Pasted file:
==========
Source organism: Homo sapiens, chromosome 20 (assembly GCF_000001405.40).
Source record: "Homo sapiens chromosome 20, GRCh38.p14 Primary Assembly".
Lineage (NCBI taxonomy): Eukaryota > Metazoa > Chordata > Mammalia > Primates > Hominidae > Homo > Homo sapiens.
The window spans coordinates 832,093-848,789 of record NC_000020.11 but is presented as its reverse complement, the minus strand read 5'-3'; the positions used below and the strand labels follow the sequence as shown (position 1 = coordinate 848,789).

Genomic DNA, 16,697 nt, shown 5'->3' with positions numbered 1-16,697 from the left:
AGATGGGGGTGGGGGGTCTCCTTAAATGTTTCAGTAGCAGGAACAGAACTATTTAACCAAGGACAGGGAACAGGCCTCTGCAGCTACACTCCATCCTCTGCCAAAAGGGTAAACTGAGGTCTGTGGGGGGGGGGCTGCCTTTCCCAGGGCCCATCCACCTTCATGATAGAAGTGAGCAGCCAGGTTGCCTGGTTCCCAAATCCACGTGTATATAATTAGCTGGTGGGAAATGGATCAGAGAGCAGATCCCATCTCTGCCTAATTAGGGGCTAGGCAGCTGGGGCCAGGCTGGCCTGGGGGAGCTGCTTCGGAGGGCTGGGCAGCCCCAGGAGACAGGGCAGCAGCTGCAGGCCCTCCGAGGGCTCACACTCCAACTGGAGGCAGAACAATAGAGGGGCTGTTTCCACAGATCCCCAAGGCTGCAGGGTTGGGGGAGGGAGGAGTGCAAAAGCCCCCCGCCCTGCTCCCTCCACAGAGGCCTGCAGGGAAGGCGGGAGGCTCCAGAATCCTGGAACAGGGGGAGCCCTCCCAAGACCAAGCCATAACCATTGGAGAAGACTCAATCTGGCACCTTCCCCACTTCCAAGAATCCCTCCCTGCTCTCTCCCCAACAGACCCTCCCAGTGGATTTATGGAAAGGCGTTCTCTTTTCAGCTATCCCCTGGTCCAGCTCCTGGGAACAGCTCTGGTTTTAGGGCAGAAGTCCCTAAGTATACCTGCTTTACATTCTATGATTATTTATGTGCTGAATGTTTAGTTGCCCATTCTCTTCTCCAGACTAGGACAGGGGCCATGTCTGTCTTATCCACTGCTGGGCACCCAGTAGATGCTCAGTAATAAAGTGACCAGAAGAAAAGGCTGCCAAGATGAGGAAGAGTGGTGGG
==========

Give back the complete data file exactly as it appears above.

Source organism: Homo sapiens, chromosome 20 (assembly GCF_000001405.40).
Source record: "Homo sapiens chromosome 20, GRCh38.p14 Primary Assembly".
Lineage (NCBI taxonomy): Eukaryota > Metazoa > Chordata > Mammalia > Primates > Hominidae > Homo > Homo sapiens.
The window spans coordinates 832,093-848,789 of record NC_000020.11 but is presented as its reverse complement, the minus strand read 5'-3'; the positions used below and the strand labels follow the sequence as shown (position 1 = coordinate 848,789).

Genomic DNA, 16,697 nt, shown 5'->3' with positions numbered 1-16,697 from the left:
AGATGGGGGTGGGGGGTCTCCTTAAATGTTTCAGTAGCAGGAACAGAACTATTTAACCAAGGACAGGGAACAGGCCTCTGCAGCTACACTCCATCCTCTGCCAAAAGGGTAAACTGAGGTCTGTGGGGGGGGGGCTGCCTTTCCCAGGGCCCATCCACCTTCATGATAGAAGTGAGCAGCCAGGTTGCCTGGTTCCCAAATCCACGTGTATATAATTAGCTGGTGGGAAATGGATCAGAGAGCAGATCCCATCTCTGCCTAATTAGGGGCTAGGCAGCTGGGGCCAGGCTGGCCTGGGGGAGCTGCTTCGGAGGGCTGGGCAGCCCCAGGAGACAGGGCAGCAGCTGCAGGCCCTCCGAGGGCTCACACTCCAACTGGAGGCAGAACAATAGAGGGGCTGTTTCCACAGATCCCCAAGGCTGCAGGGTTGGGGGAGGGAGGAGTGCAAAAGCCCCCCGCCCTGCTCCCTCCACAGAGGCCTGCAGGGAAGGCGGGAGGCTCCAGAATCCTGGAACAGGGGGAGCCCTCCCAAGACCAAGCCATAACCATTGGAGAAGACTCAATCTGGCACCTTCCCCACTTCCAAGAATCCCTCCCTGCTCTCTCCCCAACAGACCCTCCCAGTGGATTTATGGAAAGGCGTTCTCTTTTCAGCTATCCCCTGGTCCAGCTCCTGGGAACAGCTCTGGTTTTAGGGCAGAAGTCCCTAAGTATACCTGCTTTACATTCTATGATTATTTATGTGCTGAATGTTTAGTTGCCCATTCTCTTCTCCAGACTAGGACAGGGGCCATGTCTGTCTTATCCACTGCTGGGCACCCAGTAGATGCTCAGTAATAAAGTGACCAGAAGAAAAGGCTGCCAAGATGAGGAAGAGTGGTGGG